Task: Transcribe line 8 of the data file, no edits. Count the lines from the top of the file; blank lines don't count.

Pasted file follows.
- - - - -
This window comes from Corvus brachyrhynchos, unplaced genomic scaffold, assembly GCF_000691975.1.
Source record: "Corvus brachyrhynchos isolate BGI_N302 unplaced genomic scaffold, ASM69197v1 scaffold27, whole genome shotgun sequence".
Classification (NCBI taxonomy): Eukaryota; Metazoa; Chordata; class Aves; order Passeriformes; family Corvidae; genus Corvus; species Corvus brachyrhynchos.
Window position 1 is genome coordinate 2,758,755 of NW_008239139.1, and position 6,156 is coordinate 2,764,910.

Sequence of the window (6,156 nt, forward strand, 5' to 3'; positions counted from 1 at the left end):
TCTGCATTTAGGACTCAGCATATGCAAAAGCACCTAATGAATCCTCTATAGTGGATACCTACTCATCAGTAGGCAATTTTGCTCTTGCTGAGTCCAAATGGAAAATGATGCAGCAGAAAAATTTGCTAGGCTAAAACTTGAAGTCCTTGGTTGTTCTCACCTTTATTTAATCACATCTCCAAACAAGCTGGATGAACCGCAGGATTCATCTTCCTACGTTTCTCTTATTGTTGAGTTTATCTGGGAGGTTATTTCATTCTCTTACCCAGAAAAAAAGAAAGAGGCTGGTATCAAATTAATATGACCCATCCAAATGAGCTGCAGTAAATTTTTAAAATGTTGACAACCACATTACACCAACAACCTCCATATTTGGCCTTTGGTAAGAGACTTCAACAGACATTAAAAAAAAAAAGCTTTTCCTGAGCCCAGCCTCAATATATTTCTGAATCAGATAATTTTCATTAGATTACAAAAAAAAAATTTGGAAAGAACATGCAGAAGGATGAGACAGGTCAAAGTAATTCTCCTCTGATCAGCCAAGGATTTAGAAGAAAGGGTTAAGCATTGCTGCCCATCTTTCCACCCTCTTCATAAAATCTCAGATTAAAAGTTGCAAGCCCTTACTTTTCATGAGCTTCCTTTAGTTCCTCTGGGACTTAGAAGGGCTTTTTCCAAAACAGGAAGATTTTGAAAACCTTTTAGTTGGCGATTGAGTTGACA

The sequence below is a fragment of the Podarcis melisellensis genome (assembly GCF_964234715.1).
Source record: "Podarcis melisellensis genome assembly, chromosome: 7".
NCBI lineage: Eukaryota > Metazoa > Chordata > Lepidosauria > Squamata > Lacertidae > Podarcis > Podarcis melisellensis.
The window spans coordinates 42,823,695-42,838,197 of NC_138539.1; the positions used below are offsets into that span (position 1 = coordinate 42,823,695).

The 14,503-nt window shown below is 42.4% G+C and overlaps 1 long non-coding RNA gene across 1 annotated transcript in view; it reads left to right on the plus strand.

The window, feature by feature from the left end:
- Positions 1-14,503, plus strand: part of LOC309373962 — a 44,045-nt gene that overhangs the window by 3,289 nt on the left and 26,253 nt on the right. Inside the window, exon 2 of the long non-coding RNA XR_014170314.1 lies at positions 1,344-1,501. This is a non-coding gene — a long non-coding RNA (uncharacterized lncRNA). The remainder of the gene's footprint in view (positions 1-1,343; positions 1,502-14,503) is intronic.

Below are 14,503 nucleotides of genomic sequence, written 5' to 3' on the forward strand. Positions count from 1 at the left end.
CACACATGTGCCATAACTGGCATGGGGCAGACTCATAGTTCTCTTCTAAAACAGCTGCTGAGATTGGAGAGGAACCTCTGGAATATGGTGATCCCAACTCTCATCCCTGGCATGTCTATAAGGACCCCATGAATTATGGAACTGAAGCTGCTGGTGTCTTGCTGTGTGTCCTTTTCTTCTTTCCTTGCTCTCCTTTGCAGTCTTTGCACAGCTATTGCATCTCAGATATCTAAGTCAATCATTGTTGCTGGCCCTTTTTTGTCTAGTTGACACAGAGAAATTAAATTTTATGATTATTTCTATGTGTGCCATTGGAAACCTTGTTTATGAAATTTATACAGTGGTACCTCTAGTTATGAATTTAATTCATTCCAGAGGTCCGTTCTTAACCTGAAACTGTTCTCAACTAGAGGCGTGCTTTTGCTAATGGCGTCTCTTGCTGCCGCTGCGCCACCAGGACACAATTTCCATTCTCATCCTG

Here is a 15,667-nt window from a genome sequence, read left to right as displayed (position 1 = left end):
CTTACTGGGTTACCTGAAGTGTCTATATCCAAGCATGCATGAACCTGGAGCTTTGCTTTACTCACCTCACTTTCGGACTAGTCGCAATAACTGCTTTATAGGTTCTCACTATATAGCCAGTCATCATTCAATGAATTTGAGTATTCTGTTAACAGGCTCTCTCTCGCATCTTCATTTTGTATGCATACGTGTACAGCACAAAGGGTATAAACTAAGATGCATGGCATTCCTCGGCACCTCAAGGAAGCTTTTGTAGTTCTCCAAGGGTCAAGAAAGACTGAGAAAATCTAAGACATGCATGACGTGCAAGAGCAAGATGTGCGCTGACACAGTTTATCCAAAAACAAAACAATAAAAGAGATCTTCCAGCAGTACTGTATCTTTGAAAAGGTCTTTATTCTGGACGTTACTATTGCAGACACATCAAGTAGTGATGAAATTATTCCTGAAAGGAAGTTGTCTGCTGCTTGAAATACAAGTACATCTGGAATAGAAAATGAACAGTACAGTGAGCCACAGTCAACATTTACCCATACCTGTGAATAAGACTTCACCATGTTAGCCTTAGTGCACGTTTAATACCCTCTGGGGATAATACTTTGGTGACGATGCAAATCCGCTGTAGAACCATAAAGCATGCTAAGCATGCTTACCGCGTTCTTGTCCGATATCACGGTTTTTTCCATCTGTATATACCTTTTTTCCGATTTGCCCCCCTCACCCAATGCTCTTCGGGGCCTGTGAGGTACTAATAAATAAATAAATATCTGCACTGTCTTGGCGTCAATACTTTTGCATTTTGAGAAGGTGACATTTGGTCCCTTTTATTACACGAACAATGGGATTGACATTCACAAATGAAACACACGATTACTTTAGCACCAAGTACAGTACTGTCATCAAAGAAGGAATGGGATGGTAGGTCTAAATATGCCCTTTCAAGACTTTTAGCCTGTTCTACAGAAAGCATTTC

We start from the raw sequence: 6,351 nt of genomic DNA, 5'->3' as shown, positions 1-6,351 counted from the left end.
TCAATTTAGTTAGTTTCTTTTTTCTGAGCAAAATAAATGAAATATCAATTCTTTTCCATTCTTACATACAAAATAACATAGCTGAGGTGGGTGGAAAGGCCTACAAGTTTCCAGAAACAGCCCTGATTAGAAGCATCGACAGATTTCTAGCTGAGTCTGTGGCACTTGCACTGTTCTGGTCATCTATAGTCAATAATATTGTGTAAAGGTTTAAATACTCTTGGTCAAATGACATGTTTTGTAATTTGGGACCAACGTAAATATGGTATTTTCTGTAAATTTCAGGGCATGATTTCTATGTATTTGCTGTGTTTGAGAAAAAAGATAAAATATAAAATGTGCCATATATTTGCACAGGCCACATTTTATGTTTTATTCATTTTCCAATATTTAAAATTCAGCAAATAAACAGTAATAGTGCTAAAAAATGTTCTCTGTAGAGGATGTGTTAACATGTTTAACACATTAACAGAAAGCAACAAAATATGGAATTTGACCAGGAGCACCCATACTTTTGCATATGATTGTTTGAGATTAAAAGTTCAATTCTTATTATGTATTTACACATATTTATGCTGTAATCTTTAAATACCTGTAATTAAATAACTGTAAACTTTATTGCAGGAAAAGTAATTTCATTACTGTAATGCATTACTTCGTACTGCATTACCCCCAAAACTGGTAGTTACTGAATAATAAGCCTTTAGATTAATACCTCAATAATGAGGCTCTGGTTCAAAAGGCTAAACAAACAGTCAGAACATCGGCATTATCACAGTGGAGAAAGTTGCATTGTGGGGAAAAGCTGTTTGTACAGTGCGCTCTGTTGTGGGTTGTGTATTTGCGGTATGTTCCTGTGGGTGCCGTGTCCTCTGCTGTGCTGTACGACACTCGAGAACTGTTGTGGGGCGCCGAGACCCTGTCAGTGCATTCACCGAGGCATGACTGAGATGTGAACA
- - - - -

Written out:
Source record: "Podarcis melisellensis genome assembly, chromosome: 7".